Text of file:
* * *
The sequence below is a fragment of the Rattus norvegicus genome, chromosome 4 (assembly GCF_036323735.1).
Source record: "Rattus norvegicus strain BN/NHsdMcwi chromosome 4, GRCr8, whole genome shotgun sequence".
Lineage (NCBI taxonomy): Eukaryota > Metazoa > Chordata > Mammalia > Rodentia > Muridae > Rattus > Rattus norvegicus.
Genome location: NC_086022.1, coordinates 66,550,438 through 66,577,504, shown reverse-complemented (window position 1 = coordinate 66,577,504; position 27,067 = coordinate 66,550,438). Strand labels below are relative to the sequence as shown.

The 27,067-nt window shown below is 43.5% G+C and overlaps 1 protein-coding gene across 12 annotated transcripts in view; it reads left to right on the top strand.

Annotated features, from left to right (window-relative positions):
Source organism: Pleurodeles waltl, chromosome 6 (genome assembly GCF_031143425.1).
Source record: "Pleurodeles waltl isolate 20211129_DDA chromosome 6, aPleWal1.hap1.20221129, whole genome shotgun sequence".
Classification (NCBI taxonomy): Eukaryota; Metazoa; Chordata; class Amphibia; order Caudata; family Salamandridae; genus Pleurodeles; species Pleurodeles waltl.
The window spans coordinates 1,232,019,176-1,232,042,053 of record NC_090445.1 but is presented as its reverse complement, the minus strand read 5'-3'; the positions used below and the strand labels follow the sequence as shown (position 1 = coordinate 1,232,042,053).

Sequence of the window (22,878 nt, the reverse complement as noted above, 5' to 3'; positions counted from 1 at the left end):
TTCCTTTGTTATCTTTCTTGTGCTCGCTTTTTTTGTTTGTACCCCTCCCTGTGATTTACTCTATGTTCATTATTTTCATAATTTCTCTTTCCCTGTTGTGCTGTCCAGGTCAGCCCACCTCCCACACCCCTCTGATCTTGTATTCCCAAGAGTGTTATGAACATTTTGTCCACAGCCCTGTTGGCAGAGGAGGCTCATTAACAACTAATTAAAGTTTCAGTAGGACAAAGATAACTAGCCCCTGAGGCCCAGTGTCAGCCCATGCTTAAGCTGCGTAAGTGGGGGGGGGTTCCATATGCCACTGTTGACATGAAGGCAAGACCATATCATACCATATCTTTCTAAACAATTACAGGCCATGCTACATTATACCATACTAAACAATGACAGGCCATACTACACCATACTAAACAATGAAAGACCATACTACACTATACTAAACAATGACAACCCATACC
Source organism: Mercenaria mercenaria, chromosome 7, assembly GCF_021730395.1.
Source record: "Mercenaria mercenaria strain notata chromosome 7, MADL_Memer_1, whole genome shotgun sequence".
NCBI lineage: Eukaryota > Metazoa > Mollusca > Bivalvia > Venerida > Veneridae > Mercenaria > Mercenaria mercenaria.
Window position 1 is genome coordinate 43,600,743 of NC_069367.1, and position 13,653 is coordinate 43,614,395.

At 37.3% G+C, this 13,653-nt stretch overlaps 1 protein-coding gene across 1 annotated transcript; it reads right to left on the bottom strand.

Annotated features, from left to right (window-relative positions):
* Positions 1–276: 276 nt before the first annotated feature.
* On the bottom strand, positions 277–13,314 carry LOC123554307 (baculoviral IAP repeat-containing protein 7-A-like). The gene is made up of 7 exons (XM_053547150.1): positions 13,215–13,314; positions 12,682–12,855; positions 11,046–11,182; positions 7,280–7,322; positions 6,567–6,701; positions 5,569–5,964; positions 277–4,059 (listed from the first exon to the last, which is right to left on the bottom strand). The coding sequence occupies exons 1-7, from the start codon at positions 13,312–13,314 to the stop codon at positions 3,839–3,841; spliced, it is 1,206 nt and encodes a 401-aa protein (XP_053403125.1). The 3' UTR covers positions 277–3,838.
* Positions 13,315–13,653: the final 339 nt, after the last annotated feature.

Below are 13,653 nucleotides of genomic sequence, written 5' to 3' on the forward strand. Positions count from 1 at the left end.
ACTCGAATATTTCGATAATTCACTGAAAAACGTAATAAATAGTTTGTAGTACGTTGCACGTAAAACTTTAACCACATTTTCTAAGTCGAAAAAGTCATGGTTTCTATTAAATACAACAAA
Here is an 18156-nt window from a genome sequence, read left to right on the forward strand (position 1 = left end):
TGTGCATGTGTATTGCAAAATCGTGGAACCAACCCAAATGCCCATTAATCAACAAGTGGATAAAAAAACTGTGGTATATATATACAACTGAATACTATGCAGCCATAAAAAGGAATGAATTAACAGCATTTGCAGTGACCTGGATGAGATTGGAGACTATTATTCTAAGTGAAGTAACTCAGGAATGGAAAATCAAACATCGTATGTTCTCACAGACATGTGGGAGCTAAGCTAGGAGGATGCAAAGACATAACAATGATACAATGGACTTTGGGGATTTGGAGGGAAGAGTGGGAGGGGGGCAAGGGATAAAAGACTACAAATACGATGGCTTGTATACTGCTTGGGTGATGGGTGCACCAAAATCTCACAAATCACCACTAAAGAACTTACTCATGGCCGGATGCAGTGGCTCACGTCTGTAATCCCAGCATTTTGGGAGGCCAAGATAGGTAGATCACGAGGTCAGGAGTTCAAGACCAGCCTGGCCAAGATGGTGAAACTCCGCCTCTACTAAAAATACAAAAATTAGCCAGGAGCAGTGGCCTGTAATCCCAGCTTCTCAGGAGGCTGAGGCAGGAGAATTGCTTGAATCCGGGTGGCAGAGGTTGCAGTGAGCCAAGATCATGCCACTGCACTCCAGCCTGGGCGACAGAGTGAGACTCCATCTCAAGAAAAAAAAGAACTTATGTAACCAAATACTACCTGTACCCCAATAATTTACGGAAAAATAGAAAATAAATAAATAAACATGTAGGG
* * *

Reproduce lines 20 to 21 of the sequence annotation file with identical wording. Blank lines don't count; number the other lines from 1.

* On the bottom strand, positions 277–13,314 carry LOC123554307 (baculoviral IAP repeat-containing protein 7-A-like). The gene is made up of 7 exons (XM_053547150.1): positions 13,215–13,314; positions 12,682–12,855; positions 11,046–11,182; positions 7,280–7,322; positions 6,567–6,701; positions 5,569–5,964; positions 277–4,059 (listed from the first exon to the last, which is right to left on the bottom strand). The coding sequence occupies exons 1-7, from the start codon at positions 13,312–13,314 to the stop codon at positions 3,839–3,841; spliced, it is 1,206 nt and encodes a 401-aa protein (XP_053403125.1). The 3' UTR covers positions 277–3,838.
* Positions 13,315–13,653: the final 339 nt, after the last annotated feature.